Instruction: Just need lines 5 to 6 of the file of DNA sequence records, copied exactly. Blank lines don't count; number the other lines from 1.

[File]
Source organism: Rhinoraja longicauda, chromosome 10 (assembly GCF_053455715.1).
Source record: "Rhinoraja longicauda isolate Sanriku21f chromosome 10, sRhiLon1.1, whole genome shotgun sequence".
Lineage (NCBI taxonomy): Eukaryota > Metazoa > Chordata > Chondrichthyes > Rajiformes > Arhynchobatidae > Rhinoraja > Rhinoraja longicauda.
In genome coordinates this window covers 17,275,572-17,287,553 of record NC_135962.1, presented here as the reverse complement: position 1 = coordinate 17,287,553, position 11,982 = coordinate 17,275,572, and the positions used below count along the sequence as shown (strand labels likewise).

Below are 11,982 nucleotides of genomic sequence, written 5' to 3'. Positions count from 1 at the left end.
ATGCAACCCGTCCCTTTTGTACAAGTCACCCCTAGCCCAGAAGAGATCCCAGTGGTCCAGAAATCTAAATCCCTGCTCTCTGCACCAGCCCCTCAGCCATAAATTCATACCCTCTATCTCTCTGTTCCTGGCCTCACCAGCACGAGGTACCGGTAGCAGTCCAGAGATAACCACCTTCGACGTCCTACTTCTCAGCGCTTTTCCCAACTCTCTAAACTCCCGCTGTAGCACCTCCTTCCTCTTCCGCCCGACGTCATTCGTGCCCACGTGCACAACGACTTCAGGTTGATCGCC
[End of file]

Below are 11,982 nucleotides of genomic sequence, written 5' to 3'. Positions count from 1 at the left end.
ATGCAACCCGTCCCTTTTGTACAAGTCACCCCTAGCCCAGAAGAGATCCCAGTGGTCCAGAAATCTAAATCCCTGCTCTCTGCACCAGCCCCTCAGCCATAAATTCATACCCTCTATCTCTCTGTTCCTGGCCTCACCAGCACGAGGTACCGGTAGCAGTCCAGAGATAACCACCTTCGACGTCCTACTTCTCAGCGCTTTTCCCAACTCTCTAAACTCCCGCTGTAGCACCTCCTTCCTCTTCCGCCCGACGTCATTCGTGCCCACGTGCACAACGACTTCAGGTTGATCGCC